I can’t condone homosexuality but we don’t con­front people about it.”

All that is required is that they promote equality, that homosexuals are no less “worthy” as human beings than heterosexuals. People will say “But Christianity says they aren’t” which is true, but it also says that it is not for humans to judge, but for God to do so. A true Christian does not believe homosexuals to be less than heterosexuals, they believe that God considers them to be. That is a crucial difference.All these parents had to do was say that in society homosexuals and heterosexuals are equal. The key words in this article from the couple’s own local newspaper are:

they had been told by officials that they would be required to discuss same-sex relationships with children as young as 11 and tell them that gay partnerships were just as acceptable as heterosexual marriages.

Discuss, not promote, and obviously if a child enters puberty at 11 that would be the prime time to discuss sexuality with them. It’s when we begin sexual education in schools after all. Nobody said they had to say that either was “right” or “wrong”, and if their own religious beliefs came into it nothing in the law prevents a foster parent saying “My own beliefs are this…but those are just my beliefs, different people have their own beliefs and you have to find your own”. All parents should be encouraged to approach religion in this way with their children. It’s quite frankly disgraceful that parents force their own faith onto their children. All this law asked was to teach kids about homosexuality.

Ultimately I put it to you would we have been so outraged if foster children were taken away from otherwise fantastic foster parents simply because those foster parents were racist? Or even closer to home, what if the foster parents were fundamentalist Muslims who supported the actions of terrorists? I can guarantee you the Daily Mail would be outraged at fundamentalist Muslims being foster parents but these two are fundamentalist Christians. Too many people are quick to notice fundamentalism in Islam and very slow to realise the same fundamentalism growing in Christianity.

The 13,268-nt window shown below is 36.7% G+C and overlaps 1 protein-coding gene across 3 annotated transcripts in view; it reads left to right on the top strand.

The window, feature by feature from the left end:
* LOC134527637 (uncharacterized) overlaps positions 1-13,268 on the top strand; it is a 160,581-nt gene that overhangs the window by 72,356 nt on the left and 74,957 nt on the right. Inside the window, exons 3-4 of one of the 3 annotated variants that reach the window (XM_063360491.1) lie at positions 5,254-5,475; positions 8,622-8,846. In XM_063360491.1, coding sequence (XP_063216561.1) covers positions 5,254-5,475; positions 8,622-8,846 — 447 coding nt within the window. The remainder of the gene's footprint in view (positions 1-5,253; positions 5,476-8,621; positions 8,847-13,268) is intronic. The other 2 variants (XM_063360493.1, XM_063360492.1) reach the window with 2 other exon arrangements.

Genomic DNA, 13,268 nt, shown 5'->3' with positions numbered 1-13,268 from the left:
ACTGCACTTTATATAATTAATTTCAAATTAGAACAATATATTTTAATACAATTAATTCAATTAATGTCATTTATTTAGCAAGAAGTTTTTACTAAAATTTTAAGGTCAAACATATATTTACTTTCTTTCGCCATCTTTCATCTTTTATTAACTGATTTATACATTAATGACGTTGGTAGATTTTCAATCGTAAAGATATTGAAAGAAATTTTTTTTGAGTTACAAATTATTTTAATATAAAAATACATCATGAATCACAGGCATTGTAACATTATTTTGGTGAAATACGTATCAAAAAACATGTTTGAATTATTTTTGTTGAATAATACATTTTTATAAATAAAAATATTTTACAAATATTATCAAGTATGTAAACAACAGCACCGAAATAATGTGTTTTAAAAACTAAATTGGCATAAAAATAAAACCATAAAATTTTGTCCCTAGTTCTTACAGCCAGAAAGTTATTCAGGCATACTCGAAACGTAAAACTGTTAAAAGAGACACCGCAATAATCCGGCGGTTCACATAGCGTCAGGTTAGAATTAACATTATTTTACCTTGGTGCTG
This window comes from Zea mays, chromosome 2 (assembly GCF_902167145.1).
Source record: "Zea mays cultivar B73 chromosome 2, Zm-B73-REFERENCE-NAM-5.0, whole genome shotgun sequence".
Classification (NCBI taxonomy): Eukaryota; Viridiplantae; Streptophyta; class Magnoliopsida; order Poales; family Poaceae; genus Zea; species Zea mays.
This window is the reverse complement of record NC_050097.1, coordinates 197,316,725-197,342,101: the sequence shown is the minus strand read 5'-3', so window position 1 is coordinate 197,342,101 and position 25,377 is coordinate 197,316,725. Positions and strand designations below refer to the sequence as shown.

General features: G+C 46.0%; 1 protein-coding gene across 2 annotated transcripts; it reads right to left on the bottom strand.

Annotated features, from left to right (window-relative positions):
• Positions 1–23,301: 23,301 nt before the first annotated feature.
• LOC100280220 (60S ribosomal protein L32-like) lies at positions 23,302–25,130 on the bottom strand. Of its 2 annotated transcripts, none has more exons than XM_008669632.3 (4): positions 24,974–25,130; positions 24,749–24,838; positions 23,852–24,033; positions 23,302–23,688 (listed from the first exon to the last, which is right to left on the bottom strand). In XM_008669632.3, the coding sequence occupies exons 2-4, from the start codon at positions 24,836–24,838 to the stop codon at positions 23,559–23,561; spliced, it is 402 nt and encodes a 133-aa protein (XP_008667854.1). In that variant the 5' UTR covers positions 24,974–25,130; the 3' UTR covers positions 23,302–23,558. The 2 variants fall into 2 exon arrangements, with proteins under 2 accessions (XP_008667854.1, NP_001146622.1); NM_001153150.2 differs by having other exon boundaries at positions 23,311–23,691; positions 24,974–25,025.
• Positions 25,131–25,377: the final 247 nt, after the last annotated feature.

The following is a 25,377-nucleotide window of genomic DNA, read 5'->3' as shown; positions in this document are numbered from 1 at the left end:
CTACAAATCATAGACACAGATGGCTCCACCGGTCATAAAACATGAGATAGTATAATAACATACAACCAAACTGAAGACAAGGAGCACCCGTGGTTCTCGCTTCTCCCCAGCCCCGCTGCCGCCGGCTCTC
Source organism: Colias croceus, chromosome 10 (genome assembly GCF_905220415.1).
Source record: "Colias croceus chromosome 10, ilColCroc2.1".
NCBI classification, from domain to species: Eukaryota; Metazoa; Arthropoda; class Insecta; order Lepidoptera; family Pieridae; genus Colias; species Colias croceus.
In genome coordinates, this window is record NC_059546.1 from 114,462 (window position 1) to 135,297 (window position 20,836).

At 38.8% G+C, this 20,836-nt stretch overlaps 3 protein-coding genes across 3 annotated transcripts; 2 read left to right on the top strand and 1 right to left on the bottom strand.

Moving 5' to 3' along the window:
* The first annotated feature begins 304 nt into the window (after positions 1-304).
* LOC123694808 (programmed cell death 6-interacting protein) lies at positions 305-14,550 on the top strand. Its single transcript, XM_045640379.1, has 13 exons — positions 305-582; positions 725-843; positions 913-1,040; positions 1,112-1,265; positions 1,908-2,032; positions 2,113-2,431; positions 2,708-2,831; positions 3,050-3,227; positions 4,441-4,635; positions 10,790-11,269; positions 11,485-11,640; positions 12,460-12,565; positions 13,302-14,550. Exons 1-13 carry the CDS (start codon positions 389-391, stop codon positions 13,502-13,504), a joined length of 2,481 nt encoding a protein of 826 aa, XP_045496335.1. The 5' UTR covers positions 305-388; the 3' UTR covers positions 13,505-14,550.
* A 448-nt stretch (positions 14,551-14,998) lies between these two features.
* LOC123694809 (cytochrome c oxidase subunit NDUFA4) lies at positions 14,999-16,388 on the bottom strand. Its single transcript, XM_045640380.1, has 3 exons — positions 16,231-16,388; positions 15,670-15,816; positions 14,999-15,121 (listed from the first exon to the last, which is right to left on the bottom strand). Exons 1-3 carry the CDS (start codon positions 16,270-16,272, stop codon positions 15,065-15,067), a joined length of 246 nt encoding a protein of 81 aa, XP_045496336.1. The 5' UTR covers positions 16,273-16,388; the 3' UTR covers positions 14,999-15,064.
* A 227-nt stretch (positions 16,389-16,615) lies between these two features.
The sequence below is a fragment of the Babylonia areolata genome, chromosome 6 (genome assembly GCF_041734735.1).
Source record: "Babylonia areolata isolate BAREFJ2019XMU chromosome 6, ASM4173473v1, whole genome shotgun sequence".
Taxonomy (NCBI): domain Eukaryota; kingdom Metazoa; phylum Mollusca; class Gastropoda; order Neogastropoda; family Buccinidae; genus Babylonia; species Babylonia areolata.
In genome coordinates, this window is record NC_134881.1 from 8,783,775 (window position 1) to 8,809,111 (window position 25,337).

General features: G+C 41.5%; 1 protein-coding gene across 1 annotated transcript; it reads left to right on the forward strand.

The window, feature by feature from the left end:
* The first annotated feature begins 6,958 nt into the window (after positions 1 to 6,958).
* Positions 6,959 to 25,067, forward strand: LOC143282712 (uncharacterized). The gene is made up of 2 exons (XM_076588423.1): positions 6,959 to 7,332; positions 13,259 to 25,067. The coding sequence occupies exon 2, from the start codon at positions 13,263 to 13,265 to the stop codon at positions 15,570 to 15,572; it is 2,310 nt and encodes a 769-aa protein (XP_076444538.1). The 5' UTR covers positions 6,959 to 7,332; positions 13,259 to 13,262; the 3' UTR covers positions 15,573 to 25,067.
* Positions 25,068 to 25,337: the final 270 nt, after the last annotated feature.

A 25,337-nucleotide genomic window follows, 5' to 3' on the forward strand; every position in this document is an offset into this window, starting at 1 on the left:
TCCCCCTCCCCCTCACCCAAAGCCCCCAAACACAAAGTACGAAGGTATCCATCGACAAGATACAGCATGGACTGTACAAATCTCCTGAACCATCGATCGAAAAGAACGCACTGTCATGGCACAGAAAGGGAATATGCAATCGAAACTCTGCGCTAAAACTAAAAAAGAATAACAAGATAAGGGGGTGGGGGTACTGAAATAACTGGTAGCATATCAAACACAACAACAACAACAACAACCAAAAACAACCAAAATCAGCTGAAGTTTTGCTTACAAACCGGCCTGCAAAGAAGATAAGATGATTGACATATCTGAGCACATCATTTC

After that massive wave of text I’ll leave you with a YouTube video on religion. I don’t agree with everything it says, because I’m not actually a fundamental atheist, as the author of the video clearly is, but I still think it’s well worth watching:

Edit: One of my readers sent me a picture that fits with this post wonderfully well. Not sure if they wish to be named so I’ll leave it anonymous until they tell me otherwise:


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11 responses

26 10 2007
Jayne d'Arcy

I’ll fess up to that graph. I’m no atheist, but I do find that funny. I still don’t know what to think about this article. I’m just shaking my head.

26 10 2007
Mr President

Oh I know you’re not. I was under the impression you were a woman of faith. My view on this whole thing is that I feel for the child but I think the foster parents are actually sacrificing him to make a political point, so if anyone is to blame it is them not this law and not the council. Do they not love him?

How many Christian birth parents would give up their child if they were forced to sign such things, and how many would actually put the child’s interests before even their misguided idea of what their faith tells them? Many would do the latter because they love the child unconditionally.